My second call was a two point parish with a town church and a little country church. The first time I went to that little rural congregation I noticed that there was a cushion in one of the pews, but nobody sat in it. When I asked about it, I learned that the cushion belonged to a man named John, who was homebound. I met John and saw him regularly when I took Holy Communion to his home, but I never saw him in church. And yet, his place was still there; the cushion waited for him on the pew.
After John died, I wondered what would become of his cushion, if it would be removed, since now we knew beyond a doubt that he wouldn’t be coming back. But nobody touched it. For as long as I remained at that church, John’s cushion remained in the pew.
I often think of John’s place in that community, and the way it was marked, even after he would no longer occupy it. And I wonder about my place. Not so much the place I fill today; I think I can see what it is. But I wonder about how my place in the community will be marked when I’m no longer occupying it.
There’s an old African parable that tells about the process an ant goes through when it comes to a small stream and want to get across it. The ant comes to the stream and steps out into the water only to be swept away downstream. And the next ant comes to the water’s edge and the same thing happens. One by one the ants come, and they are swept away by the water. Eventually, there are bodies of dead ants accumulating on the water’s edge until, finally, there are enough dead ants that they span all the way across the water. Now, the ants that follow are able to cross the stream of water by walking on the backs of those who have gone before them. As the story goes, this is a metaphor for the whole human race.
It’s a story that has stayed with me over the years as I think about those whose backs I have walked upon in my life.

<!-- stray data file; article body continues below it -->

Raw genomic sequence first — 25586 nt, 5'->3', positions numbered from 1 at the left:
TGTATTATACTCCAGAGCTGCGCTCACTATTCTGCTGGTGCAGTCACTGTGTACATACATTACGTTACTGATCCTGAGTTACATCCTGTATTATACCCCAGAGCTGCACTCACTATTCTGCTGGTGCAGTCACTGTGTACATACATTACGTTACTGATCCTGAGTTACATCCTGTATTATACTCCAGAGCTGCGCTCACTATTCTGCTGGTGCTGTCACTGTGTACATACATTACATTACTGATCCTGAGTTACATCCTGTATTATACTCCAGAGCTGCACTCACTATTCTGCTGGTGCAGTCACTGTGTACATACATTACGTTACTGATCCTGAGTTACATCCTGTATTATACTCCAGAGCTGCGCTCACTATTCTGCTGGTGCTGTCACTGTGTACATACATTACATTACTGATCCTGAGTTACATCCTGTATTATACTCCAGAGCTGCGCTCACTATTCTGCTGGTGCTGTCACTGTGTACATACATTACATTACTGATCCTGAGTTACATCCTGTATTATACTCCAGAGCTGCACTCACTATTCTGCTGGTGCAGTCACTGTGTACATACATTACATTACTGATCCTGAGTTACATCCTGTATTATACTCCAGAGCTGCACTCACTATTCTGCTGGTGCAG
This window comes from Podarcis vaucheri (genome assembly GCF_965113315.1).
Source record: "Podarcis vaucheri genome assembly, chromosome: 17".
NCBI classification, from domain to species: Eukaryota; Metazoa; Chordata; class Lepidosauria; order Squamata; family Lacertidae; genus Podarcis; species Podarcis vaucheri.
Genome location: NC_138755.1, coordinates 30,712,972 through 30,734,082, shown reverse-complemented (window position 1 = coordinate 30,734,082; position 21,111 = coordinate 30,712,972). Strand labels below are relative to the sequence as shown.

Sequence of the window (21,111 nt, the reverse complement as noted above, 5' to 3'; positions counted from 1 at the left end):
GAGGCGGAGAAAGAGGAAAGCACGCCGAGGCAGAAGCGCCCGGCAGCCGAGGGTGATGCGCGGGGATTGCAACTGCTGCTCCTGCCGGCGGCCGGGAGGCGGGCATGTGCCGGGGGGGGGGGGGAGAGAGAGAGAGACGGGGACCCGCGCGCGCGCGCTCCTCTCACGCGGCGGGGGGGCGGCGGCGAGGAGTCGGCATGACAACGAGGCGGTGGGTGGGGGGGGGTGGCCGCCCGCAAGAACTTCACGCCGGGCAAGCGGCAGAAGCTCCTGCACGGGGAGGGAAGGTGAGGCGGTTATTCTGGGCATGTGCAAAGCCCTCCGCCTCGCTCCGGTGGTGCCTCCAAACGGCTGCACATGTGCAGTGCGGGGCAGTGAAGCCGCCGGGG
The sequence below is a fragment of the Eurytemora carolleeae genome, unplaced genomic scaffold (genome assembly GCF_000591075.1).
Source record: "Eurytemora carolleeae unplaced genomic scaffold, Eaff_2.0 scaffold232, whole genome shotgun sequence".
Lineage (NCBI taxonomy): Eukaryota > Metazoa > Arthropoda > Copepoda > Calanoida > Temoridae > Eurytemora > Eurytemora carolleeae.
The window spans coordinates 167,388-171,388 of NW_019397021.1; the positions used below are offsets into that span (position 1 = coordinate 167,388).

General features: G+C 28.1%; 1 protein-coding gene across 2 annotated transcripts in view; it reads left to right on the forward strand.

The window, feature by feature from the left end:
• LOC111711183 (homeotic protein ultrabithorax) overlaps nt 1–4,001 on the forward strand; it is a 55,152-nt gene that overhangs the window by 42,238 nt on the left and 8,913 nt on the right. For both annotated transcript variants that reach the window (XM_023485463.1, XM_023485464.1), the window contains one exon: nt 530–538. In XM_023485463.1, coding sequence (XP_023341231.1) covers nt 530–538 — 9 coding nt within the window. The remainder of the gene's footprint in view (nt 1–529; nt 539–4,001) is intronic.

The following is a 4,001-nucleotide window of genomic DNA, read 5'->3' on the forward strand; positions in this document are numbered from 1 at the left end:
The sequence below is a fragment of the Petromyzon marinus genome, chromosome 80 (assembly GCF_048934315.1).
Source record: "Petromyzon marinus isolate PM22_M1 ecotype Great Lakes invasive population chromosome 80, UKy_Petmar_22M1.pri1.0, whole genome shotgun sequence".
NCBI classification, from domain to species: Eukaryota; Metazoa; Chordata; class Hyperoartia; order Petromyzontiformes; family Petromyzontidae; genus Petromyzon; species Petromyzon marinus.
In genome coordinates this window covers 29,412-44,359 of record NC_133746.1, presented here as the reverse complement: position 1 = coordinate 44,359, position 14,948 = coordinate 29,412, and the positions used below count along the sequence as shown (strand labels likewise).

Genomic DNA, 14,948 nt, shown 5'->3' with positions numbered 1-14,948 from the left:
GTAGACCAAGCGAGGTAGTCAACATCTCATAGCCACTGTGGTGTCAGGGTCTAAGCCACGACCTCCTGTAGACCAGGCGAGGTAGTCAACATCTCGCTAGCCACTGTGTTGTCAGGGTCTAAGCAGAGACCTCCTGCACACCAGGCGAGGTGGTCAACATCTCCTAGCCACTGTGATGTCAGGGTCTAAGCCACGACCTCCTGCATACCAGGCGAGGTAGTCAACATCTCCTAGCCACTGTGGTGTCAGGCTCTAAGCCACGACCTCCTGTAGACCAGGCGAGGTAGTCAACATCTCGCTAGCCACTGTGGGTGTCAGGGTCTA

As a woman pastor, I think about women who came before me who didn’t make it to the other side of the stream, but provided a way for women like me. The women missionaries who came before me. The women who started the first women’s groups in congregations. The women who first served on their Congregation Councils. Way back when, this was a bone of contention in many congregations and those women took a lot of grief because they wanted to make their own unique contribution to the life of the church. I would not be a pastor in the church today, were it not for the courageous ministry of those women.
I look at the congregation I serve now, and the community of people I have grown to love and I know that every time we gather to worship on a Sunday morning, we are walking on the backs of those who came before us. The people of St. Mark’s Lutheran church who started our congregation as a mission church. Pastor William Lutz, the first pastor of this church back in 1916 and all the pastors who followed him. The people who decided to move Holy Trinity to its current location. All who contributed financially so that future generations would have a place to worship and do ministry. Those who struggled through times of crisis and wouldn’t give up. They weren’t just the ones who were here before us. They were the ones who made it possible for us to be here at all. No doubt, many of them could not have imagined what Holy Trinity Lutheran Church might be like today. But they provided the way for us to get here.
God willing, there will be others who will come after us. Others will be walking on our backs to get to the next place God is calling them. Just as others have left a legacy for us, someday we’ll be doing that for those who come after us.
I love how George Bernard Shaw put it:
This is the true joy in life - being used for a purpose recognized by yourself as a mighty one; being thoroughly worn out before you are thrown on the scrap heap; being a force of nature instead of a feverish, selfish little clod of ailments and grievances, complaining the world will not devote itself to making you happy. I am of the opinion that my life belongs to the whole community and as long as I live, it is my privilege to do for it whatever I can. I want to be thoroughly used up when I die, for the harder I work, the more I live. I rejoice in life for its own sake. Life is no brief candle to me, it is a sort of splendid torch, which I have got a hold of for the moment, and I want to make it burn as brightly as possible before handing it to future generations.